Tennis Tips/Instruction on red clay

Discussion in 'Tennis Tips/Instruction' started by BeachTennis, May 21, 2006.

  1. BeachTennis

    BeachTennis Semi-Pro

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    #1
  2. wyutani

    wyutani Hall of Fame

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    serve and volley on a clay court? i dun believe it mate'!! video quality aint that good. so which is boris? the one in the white?
     
    #2
  3. nViATi

    nViATi Hall of Fame

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    I'm pretty sure that the guy with black shorts is Boris Becker.
     
    #3
  4. Final_Match_Point

    Final_Match_Point Semi-Pro

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    I play on clay, and i have to tell you, its really hard to not use a western forehand. The ball bounds up above your head, and with the added spin of a clay court, its HEAVY. Of course, you can use old balls on a clay court and the bounces will stay low
     
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  5. Ash_Smith

    Ash_Smith Hall of Fame

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    Clay Court Tennis:

    Tactical:

    Court Speed: Clay requires strength, power, endurance and above all patience.
    Defence/Offence: Turning defence into attack is most important - see technical.
    Court Geometry: Maintain perfect length, use all the court all the time. Learn to use angles.
    Pace: Understand change of pace on clay - slice and moonball (see technical).
    Surface: Learn to slide whislt maintaining balance (core stability)

    Technical:

    Shots used more on clay than other surfaces:
    Slice BH down middle
    Forehand squash shot (wide recovery ball)
    Moon ball
    Defensive high slice lob
    Drop shot
    Stop volley
    Bounce smash
    Behind the back BH slice

    All add variety and the ability to turn defence into attack

    Also, Inside/Out and Inside/In forehand to win. Short angle slice to negate Inside Out/In forehand.

    Physical:

    Core Stability
    Footspeed
    Endurance
    Balance (esp' dynamic balance)

    Mental:

    Patience

    All of the above should be taught at an early age to master playing on clay.
     
    #5
  6. BeachTennis

    BeachTennis Semi-Pro

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    2 german all court players

    Thats BB and Stich !!
     
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  7. Rickson

    Rickson G.O.A.T.

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    Balls bouncing higher on a clay court than on a hard court has been proven to be a myth. The balls bounce about the same height on hard and clay, but the balls bounce more vertically than horizontally on clay meaning that the balls won't zip by you like they do on grass. The almost completely vertical bounce makes the ball more retrievable for players thus giving clay a "slow court" label and also the illusion that balls bounce higher on clay than on hard courts when in fact they actually don't.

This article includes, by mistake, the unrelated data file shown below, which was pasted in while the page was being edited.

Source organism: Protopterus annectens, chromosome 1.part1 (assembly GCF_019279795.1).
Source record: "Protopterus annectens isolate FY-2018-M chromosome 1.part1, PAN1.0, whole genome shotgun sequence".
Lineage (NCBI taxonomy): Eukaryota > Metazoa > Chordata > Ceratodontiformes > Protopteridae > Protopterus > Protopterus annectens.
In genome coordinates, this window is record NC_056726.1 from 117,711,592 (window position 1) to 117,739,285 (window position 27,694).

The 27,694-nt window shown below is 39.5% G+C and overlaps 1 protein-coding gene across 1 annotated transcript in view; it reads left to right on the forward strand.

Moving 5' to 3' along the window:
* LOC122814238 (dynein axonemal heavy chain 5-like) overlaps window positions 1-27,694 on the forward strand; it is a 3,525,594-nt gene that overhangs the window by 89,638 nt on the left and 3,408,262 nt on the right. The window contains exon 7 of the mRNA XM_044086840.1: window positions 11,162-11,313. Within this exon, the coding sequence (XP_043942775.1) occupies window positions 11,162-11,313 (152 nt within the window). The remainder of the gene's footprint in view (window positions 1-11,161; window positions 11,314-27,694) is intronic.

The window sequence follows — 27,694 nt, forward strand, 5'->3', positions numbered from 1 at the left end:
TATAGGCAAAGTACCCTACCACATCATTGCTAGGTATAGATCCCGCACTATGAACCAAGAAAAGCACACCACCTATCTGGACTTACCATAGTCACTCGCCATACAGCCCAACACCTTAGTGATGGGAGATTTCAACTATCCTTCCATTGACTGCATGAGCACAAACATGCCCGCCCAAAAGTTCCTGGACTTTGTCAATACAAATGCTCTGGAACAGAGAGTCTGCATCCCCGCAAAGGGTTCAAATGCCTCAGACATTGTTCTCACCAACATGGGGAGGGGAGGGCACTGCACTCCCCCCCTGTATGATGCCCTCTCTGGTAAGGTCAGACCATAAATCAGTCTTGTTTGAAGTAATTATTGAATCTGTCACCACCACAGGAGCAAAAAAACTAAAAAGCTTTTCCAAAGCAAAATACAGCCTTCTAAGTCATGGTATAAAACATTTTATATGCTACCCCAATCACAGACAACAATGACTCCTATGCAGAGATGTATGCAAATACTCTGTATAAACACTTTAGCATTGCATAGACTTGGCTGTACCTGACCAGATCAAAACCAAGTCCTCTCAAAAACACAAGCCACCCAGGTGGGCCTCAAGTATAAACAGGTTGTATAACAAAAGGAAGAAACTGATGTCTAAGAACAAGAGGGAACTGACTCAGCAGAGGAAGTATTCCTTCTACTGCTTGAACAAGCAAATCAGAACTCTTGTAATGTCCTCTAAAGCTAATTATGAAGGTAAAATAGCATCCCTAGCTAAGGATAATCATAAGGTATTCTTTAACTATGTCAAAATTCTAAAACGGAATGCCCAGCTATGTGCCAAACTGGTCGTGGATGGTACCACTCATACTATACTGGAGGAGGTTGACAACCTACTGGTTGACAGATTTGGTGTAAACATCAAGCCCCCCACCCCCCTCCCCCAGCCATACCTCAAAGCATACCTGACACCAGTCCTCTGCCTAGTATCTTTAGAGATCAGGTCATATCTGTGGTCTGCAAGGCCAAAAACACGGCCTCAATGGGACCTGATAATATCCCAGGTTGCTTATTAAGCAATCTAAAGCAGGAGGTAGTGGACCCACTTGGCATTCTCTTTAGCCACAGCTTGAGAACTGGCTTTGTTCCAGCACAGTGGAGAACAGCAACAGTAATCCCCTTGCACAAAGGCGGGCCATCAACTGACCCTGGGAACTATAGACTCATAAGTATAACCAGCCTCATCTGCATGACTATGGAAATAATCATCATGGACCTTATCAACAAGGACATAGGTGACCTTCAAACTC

#7
  8. Mattle

    Mattle Rookie

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    nono, it all depends. If you are hitting moderal top spin, flat shots etc. you need to get the initiative. Then it's not such a big problem. Im using normal grips, but doing okay on clay atm. Forcing my opponent to play hard and more flat tennis than all those moon balls
     
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  9. Andres

    Andres G.O.A.T.

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    Exactly. Now, to add spice to the myth, naturally, claycourters uses tons of topspin, plus the vertical bounce of the ball, the incoming shots seems to kick really up, and to be really heavy,

    Wyutani: Check Stefan Edberg, pure S&V, who also served and volleyed all his way in clay.
     
    #9
  10. sureshs

    sureshs Bionic Poster

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    The ball also loses much more speed on clay after bounce. For serves, it has been measured as 60% loss (wrt speed just off the racquet) vs 40% loss on hard courts.
     
    #10
  11. devilish_duke

    devilish_duke Semi-Pro

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    Is there a difference between red clay and green clay?
     
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  12. Rickson

    Rickson G.O.A.T.

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    Red clay is more like dirt and sand, and green clay is like one big slab of clay. Red is slightly easier to slide on than green although green is slideable and the red will get your shoes and socks messier than the green will.
     
    #12
  13. BeachTennis

    BeachTennis Semi-Pro

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    Serve and Volley

    Who can tell me the last player to serve and volley and win the french?
     
    #13
  14. lemmie

    lemmie New User

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    Tony Roche 1966 ?

    best from Neustadt, Stefan
     
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